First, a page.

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A Dose of Arctic Cold

A Dose of Arctic Cold

The passage of a strong cold front brought very cold temperatures to all of Minnesota over February 12-13 this week. Subzero temperature readings prevailed, with single digits below to teens below zero in southern counties and lows in the minus 20s F to minus 30s F in the north. Kabetogama reported the state low with -39°F on the morning of the 13th, which was also the nation’s lowest temperature. Then Isabella reported -40 degrees F on February 14th which was also the nation’s lowest on that date.

Windchill readings ranged from the minus 20s to as cold as -48°F in the north (Fosston). For many parts of the state this was the third or fourth episode of dangerous wind chill conditions this winter, others having occurred over December 16-18, January 11-12, and January 16-17. Many stations reported high temperatures on Thursday that were still subzero. The Twin Cities made it up to a high of 1 degree F.

Spring snow melt flooding potential is still high:

On Thursday, February 13th, the National Weather Service released an update for the risk of spring flooding this year. High levels of soil moisture, higher than normal flow volume on Minnesota rivers and streams, along with slightly above normal water content in the landscape snow cover are all factors that favor some chance for significant flooding. Fortunately frost depths in the soil are not unusually deep. The remaining unknown factors are the pace of snow melt that will occur as temperatures warm up, and the pattern of spring precipitation across the state (whether it will be above or below normal). Future updates will provide a better look at some of the uncertain factors, but the risk for significant spring flooding remains above normal in many areas of the state.

Weekly Weather Potpourri:

AGU-EOS this week contains an interesting story about using the latest science to help communities to better respond to the rapid pace of climate change in Alaska. In many areas of that state climate is changing at a remarkable pace, threatening both community infrastructure as well as natural resources.

According to NOAA scientists January of 2020 was the 5th warmest for the 48 contiguous states. This was not due to a prolific number of record-setting temperatures, but to a persistent pattern that brought about normal temperatures for most the month, especially in the eastern half of the country.

MPR question:

You have spoken on numerous occasions about how the pace of climate change has accelerated in our state, especially with respect to precipitation (increasing in all areas of the state). But what regions of the state have seen the largest increases in average precipitation?


Most clearly the data show the largest increases in average annual precipitation have occurred in the southern counties of Minnesota, which are getting commonly 20 to 30 percent more than they used to 60 years ago. Western counties have seen increases of 10 to 20 percent and northern counties have seen increases of 5 to 15 percent.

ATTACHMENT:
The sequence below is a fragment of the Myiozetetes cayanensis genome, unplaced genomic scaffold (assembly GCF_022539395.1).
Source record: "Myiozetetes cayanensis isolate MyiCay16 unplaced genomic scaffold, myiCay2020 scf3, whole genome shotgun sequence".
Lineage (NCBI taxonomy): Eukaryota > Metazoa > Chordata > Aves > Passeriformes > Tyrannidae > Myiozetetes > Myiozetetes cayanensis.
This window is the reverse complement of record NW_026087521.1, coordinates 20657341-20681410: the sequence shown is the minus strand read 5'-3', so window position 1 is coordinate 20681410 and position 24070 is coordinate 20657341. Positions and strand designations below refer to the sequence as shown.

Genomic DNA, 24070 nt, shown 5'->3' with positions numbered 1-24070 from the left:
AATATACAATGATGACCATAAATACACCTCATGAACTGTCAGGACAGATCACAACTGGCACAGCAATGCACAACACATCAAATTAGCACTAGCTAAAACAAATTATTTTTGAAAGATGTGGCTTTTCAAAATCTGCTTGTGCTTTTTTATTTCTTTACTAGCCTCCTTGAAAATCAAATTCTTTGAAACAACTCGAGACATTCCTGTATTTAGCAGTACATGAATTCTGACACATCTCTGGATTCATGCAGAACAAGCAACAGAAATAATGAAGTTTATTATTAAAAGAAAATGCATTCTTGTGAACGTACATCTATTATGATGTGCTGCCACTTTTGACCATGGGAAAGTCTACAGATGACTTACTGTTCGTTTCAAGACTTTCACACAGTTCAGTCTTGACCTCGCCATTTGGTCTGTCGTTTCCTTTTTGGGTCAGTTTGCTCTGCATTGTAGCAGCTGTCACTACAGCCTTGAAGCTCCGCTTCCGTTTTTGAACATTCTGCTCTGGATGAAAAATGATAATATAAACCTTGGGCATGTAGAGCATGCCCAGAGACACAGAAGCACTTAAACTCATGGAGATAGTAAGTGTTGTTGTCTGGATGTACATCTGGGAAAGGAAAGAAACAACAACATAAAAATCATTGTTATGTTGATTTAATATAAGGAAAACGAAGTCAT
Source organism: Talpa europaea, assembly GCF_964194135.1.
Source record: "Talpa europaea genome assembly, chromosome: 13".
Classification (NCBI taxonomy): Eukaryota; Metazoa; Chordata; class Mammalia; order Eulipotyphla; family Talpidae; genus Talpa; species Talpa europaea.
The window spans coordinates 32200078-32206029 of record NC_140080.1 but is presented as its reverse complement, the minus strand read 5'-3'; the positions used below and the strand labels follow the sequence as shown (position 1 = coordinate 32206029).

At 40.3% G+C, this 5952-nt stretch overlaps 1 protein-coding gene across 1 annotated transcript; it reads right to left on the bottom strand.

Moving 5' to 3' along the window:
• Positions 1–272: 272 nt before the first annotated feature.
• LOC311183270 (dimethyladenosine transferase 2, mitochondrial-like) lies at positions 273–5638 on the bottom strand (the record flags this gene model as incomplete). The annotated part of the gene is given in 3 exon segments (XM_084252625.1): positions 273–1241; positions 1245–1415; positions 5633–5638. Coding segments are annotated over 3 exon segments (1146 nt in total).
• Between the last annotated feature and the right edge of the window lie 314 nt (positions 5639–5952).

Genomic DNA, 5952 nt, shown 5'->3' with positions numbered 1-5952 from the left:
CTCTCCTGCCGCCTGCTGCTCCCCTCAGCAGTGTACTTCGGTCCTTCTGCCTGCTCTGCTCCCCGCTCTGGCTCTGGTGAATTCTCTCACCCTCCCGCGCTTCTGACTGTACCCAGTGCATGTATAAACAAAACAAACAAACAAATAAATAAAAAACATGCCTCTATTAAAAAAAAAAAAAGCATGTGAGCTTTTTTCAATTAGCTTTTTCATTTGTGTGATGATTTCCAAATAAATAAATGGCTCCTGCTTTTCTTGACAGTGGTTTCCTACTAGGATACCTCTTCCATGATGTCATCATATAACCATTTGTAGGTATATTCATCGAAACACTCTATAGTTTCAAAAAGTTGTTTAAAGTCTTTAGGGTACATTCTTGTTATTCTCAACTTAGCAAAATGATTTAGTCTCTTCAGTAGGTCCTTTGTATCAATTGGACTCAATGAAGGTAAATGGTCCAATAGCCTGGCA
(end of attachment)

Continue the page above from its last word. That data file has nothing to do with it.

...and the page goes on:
Twin Cities Almanac for February 14th:

The average MSP high temperature for this date is 29 degrees F (plus or minus 12 degrees F standard deviation), while the average low is 12 degrees F (plus or minus 13 degrees F standard deviation).

MSP Local Records for February 14th:

MSP weather records for this date include: highest daily maximum temperature of 50 degrees F in 1882: lowest daily maximum temperature of -5 degrees F in 1920; lowest daily minimum temperature is -25 degrees F in 1875; highest daily minimum temperature of 33 degrees F in 2002; record precipitation of 0.43 inches in 1950; and record snowfall of 6.4 inches also in 1950.

Average dew point for February 14th 11 degrees F, with a maximum of 42 degrees F in 1954 and a minimum of -33 degrees F in 1946.

All-time state records for February 14th:

The state record high temperature for this date is 66 degrees F at Windom (Cottonwood County) in 1954. The state record low temperature for this date is -47 degrees F at Bagley (Clearwater County) in 1906. State record precipitation for this date is 2.15 inches at Lynd (Lyon County) in 1919; and record snowfall of 22.0 inches at Grand Marais (Cook County) in 1936.

Past Weather Features:

February 14, 1906 brought record-setting Arctic cold to many parts of Minnesota. Most climate stations reported morning temperatures in the minus 20s F ot minus 30s F. Portions of Becker, Mahnomen, and Clearwater Counties reported readings in the -40s F. The temperature never rose about -4 degrees F all day at Crookston.

February 14, 1954 brought a touch of spring to the state, as many communities saw afternoon high temperatures climate into the 60s F. Several workers took their lunch break outside.


Early in the weekend will be mostly cloudy, but with warmer temperatures. Daytime temperatures will moderate in the 20s and 30s F Saturday through Monday, with a chance for snow on Monday. Then temperatures will decline by the middle of next week. Much of next week will be dry, with cooler than normal temperatures until late in the week, when temperatures will climb again to above normal values.

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